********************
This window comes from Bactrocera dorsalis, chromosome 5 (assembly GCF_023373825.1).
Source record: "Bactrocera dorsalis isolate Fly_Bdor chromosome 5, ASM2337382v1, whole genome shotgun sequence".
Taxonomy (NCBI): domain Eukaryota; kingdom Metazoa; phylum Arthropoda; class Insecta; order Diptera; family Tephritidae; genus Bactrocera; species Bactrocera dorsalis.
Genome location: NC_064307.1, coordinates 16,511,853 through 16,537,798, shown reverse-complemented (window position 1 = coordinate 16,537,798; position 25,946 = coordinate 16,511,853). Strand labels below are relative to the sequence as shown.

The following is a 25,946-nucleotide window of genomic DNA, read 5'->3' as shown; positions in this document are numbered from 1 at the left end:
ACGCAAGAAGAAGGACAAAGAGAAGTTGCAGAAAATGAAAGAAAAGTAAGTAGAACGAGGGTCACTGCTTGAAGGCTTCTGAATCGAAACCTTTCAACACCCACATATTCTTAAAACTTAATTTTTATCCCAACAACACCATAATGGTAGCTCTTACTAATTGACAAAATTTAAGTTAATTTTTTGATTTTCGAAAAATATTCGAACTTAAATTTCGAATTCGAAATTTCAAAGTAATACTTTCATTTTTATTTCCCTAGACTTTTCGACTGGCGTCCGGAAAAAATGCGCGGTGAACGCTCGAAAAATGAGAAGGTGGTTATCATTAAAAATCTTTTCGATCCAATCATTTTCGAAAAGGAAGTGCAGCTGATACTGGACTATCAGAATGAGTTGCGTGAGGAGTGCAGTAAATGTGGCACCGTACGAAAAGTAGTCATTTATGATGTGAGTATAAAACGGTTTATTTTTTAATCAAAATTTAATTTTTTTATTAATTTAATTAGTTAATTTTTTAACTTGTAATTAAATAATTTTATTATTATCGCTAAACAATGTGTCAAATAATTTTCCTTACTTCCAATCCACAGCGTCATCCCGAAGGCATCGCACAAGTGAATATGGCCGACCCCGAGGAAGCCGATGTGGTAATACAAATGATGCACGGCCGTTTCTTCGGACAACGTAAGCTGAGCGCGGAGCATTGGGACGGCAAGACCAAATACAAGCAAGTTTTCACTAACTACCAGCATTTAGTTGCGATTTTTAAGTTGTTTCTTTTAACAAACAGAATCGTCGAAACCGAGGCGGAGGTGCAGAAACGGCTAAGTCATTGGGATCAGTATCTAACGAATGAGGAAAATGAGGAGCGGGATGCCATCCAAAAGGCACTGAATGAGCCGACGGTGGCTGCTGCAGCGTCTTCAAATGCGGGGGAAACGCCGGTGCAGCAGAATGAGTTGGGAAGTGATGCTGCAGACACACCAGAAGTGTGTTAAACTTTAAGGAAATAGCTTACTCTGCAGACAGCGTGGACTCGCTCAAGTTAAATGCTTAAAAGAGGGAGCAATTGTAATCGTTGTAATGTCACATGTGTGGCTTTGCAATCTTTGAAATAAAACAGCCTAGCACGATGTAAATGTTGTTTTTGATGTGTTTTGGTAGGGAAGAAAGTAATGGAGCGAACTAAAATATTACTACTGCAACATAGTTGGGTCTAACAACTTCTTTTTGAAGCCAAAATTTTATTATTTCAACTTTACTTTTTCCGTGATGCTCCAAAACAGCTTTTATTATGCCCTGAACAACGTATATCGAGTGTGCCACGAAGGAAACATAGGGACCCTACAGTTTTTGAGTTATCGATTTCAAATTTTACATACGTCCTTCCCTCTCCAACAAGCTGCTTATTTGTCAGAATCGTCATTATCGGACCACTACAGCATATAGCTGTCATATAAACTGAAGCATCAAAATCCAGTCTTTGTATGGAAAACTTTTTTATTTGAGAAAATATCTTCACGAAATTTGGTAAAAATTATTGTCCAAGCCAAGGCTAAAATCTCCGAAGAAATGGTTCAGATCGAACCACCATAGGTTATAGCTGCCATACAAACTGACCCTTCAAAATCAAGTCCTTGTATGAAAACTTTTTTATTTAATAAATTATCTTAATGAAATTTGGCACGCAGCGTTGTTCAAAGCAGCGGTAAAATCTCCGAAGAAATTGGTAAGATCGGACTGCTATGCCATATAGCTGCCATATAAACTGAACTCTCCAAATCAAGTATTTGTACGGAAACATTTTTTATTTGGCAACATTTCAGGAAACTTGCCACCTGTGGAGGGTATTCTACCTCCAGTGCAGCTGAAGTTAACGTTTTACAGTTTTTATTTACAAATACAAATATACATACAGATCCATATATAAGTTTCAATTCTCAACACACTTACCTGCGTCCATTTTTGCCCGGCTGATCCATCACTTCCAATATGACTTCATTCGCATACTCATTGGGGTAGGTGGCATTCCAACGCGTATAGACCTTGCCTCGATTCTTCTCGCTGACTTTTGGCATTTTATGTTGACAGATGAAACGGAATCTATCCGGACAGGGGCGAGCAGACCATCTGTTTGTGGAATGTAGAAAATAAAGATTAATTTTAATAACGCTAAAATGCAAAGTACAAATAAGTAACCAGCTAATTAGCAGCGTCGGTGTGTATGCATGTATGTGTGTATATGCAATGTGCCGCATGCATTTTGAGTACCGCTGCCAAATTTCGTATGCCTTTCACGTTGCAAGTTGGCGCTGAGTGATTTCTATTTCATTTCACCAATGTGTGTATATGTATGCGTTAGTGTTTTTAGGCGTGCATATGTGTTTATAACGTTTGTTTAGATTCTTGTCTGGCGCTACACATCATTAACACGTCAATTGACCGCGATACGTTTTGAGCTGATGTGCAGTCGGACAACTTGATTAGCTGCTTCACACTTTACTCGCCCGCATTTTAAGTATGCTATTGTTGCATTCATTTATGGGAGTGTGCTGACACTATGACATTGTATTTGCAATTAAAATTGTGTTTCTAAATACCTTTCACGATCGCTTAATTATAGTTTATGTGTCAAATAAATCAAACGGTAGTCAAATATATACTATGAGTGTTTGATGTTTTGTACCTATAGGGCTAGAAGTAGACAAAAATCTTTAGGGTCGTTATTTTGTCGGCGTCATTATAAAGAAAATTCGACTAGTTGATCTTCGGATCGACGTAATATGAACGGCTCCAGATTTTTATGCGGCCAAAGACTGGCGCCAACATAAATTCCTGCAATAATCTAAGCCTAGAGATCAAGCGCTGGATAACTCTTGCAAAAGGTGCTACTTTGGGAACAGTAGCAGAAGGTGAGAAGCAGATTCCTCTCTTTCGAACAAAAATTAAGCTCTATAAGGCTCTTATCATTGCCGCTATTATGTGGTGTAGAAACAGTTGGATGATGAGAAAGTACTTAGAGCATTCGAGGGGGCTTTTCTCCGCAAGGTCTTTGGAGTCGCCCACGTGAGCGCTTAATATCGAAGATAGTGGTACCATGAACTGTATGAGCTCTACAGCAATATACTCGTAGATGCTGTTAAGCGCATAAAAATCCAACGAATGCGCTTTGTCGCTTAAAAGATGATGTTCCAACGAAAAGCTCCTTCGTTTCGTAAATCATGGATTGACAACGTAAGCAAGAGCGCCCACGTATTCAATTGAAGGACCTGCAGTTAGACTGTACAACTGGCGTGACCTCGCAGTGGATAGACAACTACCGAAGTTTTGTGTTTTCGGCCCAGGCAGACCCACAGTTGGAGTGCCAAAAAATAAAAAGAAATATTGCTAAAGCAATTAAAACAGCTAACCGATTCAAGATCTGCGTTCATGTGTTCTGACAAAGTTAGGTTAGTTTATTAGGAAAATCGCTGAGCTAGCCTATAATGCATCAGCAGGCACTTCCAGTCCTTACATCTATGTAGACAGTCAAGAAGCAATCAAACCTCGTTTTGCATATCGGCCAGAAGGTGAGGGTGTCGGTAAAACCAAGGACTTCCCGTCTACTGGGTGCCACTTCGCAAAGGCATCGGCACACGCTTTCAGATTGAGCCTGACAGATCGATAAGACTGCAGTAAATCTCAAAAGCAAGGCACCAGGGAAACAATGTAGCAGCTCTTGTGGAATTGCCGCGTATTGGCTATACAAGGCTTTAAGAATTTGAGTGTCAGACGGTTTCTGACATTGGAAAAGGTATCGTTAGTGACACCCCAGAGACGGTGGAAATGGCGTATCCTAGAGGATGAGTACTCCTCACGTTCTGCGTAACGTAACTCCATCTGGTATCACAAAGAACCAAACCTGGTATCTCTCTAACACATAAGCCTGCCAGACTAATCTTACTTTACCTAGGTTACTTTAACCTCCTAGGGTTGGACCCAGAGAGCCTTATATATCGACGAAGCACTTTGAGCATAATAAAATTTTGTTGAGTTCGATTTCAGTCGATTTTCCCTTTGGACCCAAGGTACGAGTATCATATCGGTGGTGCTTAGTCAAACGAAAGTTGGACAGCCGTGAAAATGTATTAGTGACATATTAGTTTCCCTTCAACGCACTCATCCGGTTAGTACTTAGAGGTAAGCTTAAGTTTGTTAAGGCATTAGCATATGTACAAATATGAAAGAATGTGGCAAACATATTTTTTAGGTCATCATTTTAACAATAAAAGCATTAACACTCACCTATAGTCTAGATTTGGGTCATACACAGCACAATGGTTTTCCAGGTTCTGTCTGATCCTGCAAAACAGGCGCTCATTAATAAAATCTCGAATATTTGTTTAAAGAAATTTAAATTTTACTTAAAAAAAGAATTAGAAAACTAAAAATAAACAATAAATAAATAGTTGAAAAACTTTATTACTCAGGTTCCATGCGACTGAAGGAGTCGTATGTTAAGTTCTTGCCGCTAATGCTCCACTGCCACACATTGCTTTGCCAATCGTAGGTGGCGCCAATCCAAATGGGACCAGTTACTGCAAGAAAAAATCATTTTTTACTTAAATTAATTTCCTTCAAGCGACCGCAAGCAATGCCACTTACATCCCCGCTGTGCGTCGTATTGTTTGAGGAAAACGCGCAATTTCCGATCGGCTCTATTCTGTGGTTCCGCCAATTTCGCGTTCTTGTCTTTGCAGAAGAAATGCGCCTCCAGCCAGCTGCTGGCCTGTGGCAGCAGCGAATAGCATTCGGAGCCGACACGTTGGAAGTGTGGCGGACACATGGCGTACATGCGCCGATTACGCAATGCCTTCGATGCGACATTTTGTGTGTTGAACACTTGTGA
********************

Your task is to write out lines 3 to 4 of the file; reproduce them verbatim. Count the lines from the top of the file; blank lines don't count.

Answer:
Taxonomy (NCBI): domain Eukaryota; kingdom Metazoa; phylum Arthropoda; class Insecta; order Diptera; family Tephritidae; genus Bactrocera; species Bactrocera dorsalis.
Genome location: NC_064307.1, coordinates 16,511,853 through 16,537,798, shown reverse-complemented (window position 1 = coordinate 16,537,798; position 25,946 = coordinate 16,511,853). Strand labels below are relative to the sequence as shown.